City of Manila,  Roamer's Roundup

The Admiral Hotel and Anchor Land’s Deception

Lately, Philippine heritage, most especially Manila heritage, has come under attack no less thanks to big developers who aim to “redevelop” those structures into something more…modern and commercially viable. And unfortunately in a number of cases, “redevelopment” for them means: “we’ll tear this old, historic building down and build something modern that is devoid of historic value, heritage be damned.”

That may be the way of thinking developer Anchor Land has when it has decided to demolish the almost 80-year old Admiral Hotel and build a new structure which would be a boutique hotel that will, in their words, “keep its heritage alive and ensure that it remains as a historical landmark.”

To which I say, SCREW YOU, ANCHOR LAND!!!

Okay, I am getting myself ahead of the story. So, allow me to delve deeper into this matter.


The heritage of this structure goes as far back as the prewar years. then known before as an apartment building called Admiral Apartments. Completed in 1939, it was designed by noted prw-war Filipino architect Fernando Ocampo, commissioned by the prominent couple, Salvador Araneta and his wife, Victoria Lopez-Araneta.

Owing to its location facing Dewey Boulevard and the Manila Bay, the Admiral Apartments became a popular landmark in itself, having been graced by the presence of some renowned personalities, like then Pres. Manuel Quezon, Gen. Douglas MacArthur, even foreign visitors like Lord Mountbatten and Clare Boothe Luce, the wife of Time Magazine founder Henry Luce and also the first American woman to hold the post of ambassador.

It suffered some significant damage during World War II but was rebuilt soon after. Eventually, it was converted into a hotel, though over the years, it fell into some tough times thanks to competition from newer hotels in Makati, not to mention the declining state of Malate district where the hotel is located.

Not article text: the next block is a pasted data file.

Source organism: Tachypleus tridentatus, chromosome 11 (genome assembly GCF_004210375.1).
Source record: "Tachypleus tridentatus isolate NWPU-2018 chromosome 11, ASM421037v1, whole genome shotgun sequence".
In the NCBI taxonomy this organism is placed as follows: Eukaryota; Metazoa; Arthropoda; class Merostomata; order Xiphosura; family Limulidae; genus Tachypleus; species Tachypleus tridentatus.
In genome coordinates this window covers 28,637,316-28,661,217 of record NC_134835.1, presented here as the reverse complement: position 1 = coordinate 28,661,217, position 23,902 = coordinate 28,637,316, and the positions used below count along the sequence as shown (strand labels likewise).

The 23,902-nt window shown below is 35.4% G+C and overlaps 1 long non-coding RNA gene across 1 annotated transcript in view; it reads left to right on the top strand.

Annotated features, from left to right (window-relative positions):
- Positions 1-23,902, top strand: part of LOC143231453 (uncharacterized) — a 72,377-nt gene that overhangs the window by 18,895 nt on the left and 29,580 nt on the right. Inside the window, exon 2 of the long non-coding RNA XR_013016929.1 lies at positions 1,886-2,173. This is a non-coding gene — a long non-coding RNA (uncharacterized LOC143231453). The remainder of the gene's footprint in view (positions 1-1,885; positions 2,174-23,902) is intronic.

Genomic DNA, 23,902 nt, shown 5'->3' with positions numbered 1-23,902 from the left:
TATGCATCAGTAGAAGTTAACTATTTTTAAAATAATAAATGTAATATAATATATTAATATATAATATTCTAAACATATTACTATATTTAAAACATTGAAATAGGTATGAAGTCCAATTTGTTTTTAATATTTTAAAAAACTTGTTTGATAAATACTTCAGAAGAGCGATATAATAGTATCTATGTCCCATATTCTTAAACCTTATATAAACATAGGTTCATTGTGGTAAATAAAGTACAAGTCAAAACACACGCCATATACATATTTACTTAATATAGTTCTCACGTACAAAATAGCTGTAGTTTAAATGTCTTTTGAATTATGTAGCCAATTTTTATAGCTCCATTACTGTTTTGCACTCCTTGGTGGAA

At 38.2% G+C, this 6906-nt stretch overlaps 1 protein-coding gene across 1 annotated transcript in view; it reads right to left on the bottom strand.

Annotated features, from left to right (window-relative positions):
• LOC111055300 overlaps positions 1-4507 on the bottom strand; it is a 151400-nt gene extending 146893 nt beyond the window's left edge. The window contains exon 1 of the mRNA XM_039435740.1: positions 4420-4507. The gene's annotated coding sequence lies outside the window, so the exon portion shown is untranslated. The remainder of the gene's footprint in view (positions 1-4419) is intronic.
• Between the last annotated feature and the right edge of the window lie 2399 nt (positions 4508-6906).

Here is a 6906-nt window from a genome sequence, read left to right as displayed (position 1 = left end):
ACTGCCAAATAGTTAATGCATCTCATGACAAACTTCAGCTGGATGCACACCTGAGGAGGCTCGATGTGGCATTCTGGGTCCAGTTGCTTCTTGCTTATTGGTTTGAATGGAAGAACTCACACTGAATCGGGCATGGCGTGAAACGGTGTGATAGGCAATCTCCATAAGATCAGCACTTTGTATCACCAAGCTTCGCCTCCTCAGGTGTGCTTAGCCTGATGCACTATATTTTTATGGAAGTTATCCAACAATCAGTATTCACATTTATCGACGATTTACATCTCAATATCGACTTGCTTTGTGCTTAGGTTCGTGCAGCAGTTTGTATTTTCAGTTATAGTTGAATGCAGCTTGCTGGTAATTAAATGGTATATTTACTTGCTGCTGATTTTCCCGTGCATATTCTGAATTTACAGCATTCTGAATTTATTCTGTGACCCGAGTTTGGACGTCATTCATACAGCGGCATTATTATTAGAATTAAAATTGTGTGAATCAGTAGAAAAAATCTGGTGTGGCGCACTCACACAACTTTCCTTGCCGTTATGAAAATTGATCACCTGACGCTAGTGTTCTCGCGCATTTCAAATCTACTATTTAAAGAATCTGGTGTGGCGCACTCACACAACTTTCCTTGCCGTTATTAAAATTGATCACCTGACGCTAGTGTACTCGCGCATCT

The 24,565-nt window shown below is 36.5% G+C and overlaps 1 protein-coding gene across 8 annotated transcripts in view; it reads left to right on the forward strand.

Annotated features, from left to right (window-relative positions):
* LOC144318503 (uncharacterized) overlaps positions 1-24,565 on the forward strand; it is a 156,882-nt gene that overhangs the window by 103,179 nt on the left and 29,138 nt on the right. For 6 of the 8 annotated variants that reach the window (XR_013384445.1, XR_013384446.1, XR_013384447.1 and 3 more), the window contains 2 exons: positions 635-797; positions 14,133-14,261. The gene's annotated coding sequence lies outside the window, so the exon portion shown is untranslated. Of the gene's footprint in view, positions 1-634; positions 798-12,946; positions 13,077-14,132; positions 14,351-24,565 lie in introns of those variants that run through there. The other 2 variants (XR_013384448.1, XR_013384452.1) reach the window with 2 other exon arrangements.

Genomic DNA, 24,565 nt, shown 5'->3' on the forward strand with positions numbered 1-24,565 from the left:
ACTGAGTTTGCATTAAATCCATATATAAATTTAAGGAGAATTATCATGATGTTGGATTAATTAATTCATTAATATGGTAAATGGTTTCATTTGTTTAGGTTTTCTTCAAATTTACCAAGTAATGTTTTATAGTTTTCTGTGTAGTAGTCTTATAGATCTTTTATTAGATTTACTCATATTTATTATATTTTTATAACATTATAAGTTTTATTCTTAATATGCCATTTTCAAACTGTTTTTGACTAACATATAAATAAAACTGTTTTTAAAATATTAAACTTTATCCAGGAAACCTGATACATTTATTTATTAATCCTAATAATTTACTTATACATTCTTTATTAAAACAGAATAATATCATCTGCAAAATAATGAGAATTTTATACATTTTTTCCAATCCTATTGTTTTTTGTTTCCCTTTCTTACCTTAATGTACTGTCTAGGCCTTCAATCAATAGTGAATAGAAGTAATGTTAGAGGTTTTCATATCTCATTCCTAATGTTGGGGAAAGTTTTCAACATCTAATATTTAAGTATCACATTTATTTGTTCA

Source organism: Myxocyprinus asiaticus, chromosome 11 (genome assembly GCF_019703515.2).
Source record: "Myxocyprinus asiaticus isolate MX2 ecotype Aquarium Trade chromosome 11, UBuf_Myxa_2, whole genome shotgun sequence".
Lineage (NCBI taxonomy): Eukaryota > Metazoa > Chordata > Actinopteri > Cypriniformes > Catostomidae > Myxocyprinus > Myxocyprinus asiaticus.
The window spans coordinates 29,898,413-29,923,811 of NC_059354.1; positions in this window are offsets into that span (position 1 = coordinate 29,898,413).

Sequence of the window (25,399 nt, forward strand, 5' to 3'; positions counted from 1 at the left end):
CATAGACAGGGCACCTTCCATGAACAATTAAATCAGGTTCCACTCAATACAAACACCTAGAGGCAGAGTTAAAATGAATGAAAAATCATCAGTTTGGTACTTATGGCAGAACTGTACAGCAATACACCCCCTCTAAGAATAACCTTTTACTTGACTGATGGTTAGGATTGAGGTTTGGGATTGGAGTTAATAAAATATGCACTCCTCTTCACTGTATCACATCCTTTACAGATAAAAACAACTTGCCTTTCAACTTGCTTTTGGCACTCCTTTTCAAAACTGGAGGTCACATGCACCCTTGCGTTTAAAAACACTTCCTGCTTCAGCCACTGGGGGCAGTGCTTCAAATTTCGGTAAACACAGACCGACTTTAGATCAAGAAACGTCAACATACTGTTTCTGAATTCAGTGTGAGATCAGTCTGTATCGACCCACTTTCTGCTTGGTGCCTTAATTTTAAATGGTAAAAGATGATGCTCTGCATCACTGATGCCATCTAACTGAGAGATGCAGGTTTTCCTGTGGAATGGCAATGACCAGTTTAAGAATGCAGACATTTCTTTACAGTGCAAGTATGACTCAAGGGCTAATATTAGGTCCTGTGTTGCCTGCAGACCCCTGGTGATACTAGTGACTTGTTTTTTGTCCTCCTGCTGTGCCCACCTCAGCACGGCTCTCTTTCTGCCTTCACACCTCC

In 2009, property developer Anchor Land  acquired the property where Admiral Hotel is located as it intended to redevelop the area into a residential project called Admiral Baysuites. The development included the construction of a 53-storey, 179-meter high residential condominium tower behind the original Admiral Hotel structure and the hotel itself to be redeveloped into a boutique hotel. The Accor Hotel group, which manages Sofitel and Novotel hotels around the world, has been tapped to manage what they dubbed as a “five-star” boutique hotel that will arise in the old Admiral Hotel.

taken from Admiral Baysuites’ FB page

As Anchor Land has been actively marketing this project, it also stressed that it aims to preserve the heritage of the old Admiral Hotel. In fact a look at Admiral Baysuites’ Faceboook page shows them quoting the history of the hotel, quotes about the importance of Admiral’s heritage, not to mention photos of renowned heritage advocates like Carlos Celdran, Paulo Alcazaren, and Gemma Cruz-Araneta that the developer invited in their past events related to the project. (which no doubt aims to attract some publicity)

Then last week, Manila was surprised to see this happening at the old hotel.

So much for “preserving heritage,” eh?


Not surprisingly, a backlash ensued, prompting Anchor Land to come out with a statement, which I quote here for the most part:

“Engineering investigations done determined that the original building was no longer structurally sound following years of slow deterioration. Anchor Land remains steadfast in its commitment to its clients and future guests. Hence, Anchor Land took the only responsible decision available, which is to rebuild the Admiral Hotel structure.  The decision was made with the interest of all its future guests, staff, and the general public in mind, whose safety Anchor Land prioritizes.